Investigations concerning the nationalist underground Ergenekon network have led to suspicions concerning Ergenekon's involvement in Dink's assassination.[27] Folder 441 of the Ergenekon indictment's annex contains evidence that Dink's entire family was targeted. Staff colonel Ferhat Özsoy allegedly pressured chief master sergeant Murat Şahan into carrying out the assassination, offering him 300,000 Lira in reward. Şahan, who was undergoing psychiatric treatment as a result of being 70,000 Lira in debt, resisted and filed a complaint from a military hospital, where he was forced to undergo an examination.[28]

Concerns over a possible cover-up[edit]

On October 3, 2007, the TV station NTV reported that the police file on Erhan Tuncel, a prime suspect in the murder case, had been destroyed on grounds that the file was a "state secret" before the court had a chance to see the document.[29]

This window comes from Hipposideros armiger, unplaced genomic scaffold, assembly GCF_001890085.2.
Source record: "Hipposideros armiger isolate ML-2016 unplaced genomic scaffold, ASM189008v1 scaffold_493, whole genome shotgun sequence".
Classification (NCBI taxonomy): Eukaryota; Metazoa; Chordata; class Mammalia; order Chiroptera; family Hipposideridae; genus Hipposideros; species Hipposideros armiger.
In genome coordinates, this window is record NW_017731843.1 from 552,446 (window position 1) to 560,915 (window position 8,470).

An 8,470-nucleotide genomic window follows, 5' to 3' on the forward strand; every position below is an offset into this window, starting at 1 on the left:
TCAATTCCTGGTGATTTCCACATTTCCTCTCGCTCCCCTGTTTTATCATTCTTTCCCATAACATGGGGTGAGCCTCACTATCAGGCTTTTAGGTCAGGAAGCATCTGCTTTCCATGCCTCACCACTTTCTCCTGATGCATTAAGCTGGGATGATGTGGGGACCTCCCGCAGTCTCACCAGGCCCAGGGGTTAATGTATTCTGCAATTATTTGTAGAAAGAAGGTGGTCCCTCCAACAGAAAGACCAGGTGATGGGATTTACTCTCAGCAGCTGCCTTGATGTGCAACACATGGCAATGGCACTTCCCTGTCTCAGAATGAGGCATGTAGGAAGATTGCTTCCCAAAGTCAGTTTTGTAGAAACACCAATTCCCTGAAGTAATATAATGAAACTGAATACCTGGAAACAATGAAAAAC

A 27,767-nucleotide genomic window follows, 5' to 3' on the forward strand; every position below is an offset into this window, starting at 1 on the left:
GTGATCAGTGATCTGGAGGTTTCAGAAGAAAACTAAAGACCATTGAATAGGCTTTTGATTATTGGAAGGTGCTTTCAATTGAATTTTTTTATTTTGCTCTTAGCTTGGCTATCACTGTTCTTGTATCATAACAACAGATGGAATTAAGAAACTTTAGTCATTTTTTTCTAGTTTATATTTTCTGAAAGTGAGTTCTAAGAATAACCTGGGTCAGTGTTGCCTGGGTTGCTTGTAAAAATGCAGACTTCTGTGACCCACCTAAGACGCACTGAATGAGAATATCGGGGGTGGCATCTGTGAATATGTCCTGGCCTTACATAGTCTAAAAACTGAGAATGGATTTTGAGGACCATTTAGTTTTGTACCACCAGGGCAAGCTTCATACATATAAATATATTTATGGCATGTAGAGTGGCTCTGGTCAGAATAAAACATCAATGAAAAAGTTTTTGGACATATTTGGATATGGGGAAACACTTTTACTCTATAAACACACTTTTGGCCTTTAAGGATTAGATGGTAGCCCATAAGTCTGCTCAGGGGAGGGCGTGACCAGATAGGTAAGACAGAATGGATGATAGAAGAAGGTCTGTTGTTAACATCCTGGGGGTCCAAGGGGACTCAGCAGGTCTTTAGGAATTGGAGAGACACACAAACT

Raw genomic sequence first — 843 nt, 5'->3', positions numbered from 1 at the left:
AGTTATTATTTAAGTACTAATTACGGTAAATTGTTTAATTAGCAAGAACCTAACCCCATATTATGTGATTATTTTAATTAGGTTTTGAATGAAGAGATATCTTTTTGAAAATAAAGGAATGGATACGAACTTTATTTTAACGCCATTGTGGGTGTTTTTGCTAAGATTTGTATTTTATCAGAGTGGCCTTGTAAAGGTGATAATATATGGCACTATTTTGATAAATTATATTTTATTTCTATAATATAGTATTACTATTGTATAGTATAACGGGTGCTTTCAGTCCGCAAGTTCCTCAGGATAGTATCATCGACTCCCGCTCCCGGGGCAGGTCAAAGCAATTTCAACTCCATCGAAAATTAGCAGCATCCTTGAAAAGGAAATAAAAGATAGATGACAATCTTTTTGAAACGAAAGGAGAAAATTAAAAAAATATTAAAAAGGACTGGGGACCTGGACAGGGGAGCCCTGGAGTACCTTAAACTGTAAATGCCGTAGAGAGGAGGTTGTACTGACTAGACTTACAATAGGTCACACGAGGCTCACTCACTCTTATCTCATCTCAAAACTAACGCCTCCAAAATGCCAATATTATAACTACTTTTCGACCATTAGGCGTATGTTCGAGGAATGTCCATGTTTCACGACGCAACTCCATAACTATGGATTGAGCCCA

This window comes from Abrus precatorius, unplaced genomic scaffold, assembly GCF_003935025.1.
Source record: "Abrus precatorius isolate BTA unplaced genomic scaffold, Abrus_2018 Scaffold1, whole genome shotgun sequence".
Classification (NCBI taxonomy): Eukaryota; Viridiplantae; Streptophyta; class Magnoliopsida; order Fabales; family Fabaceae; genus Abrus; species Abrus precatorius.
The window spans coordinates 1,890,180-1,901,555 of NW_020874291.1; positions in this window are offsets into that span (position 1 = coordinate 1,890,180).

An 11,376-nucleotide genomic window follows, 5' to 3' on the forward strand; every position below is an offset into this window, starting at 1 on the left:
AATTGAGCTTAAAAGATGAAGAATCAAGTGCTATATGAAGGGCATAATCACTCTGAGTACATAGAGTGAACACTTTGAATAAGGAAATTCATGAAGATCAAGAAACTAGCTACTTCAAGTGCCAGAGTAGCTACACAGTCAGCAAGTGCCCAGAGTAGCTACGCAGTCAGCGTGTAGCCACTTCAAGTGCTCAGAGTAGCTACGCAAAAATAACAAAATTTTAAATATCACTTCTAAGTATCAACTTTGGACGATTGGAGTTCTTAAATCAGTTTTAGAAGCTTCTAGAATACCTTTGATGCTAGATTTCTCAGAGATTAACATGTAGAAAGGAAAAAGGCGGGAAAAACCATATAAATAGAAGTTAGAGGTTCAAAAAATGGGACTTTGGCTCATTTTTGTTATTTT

The lawyer for the Dink family, Erdal Doğan, repeated the concern that much evidence was destroyed and lost that might reveal relationships between the suspects and members of the security forces, including a tape from a security camera outside a bank near the Agos offices where Dink was killed.[30] Doğan said that the chief of police intelligence (Turkish: Emniyet Genel Müdürlüğü İstihbarat Daire Başkanı), Ramazan Akyürek, ordered the expungement of a suspect's 48-page testimony.[31]